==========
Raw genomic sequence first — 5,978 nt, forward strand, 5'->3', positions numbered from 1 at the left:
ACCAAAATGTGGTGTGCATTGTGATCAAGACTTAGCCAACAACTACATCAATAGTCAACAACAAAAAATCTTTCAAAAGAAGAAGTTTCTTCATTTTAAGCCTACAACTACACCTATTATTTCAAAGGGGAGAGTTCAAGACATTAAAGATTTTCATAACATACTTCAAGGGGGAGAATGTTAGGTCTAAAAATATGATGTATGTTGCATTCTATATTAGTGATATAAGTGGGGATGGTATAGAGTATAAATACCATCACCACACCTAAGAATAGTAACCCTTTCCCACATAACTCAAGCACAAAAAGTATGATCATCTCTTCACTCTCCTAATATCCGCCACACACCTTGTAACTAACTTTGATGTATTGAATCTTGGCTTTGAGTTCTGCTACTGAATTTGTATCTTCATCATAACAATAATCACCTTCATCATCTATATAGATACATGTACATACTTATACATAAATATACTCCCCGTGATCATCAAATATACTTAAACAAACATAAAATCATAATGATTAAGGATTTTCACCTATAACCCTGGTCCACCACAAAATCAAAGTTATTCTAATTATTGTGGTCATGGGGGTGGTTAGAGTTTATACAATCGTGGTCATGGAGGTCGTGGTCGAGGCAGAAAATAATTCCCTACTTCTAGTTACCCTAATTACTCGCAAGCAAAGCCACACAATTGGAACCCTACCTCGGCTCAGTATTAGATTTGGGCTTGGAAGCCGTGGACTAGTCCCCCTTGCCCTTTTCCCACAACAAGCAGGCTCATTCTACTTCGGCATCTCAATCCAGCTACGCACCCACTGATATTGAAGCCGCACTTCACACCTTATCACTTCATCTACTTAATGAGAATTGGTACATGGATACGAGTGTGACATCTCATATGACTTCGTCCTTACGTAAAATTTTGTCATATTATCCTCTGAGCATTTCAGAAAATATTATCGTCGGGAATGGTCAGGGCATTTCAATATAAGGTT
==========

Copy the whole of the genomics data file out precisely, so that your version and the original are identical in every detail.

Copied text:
Raw genomic sequence first — 5,978 nt, forward strand, 5'->3', positions numbered from 1 at the left:
ACCAAAATGTGGTGTGCATTGTGATCAAGACTTAGCCAACAACTACATCAATAGTCAACAACAAAAAATCTTTCAAAAGAAGAAGTTTCTTCATTTTAAGCCTACAACTACACCTATTATTTCAAAGGGGAGAGTTCAAGACATTAAAGATTTTCATAACATACTTCAAGGGGGAGAATGTTAGGTCTAAAAATATGATGTATGTTGCATTCTATATTAGTGATATAAGTGGGGATGGTATAGAGTATAAATACCATCACCACACCTAAGAATAGTAACCCTTTCCCACATAACTCAAGCACAAAAAGTATGATCATCTCTTCACTCTCCTAATATCCGCCACACACCTTGTAACTAACTTTGATGTATTGAATCTTGGCTTTGAGTTCTGCTACTGAATTTGTATCTTCATCATAACAATAATCACCTTCATCATCTATATAGATACATGTACATACTTATACATAAATATACTCCCCGTGATCATCAAATATACTTAAACAAACATAAAATCATAATGATTAAGGATTTTCACCTATAACCCTGGTCCACCACAAAATCAAAGTTATTCTAATTATTGTGGTCATGGGGGTGGTTAGAGTTTATACAATCGTGGTCATGGAGGTCGTGGTCGAGGCAGAAAATAATTCCCTACTTCTAGTTACCCTAATTACTCGCAAGCAAAGCCACACAATTGGAACCCTACCTCGGCTCAGTATTAGATTTGGGCTTGGAAGCCGTGGACTAGTCCCCCTTGCCCTTTTCCCACAACAAGCAGGCTCATTCTACTTCGGCATCTCAATCCAGCTACGCACCCACTGATATTGAAGCCGCACTTCACACCTTATCACTTCATCTACTTAATGAGAATTGGTACATGGATACGAGTGTGACATCTCATATGACTTCGTCCTTACGTAAAATTTTGTCATATTATCCTCTGAGCATTTCAGAAAATATTATCGTCGGGAATGGTCAGGGCATTTCAATATAAGGTT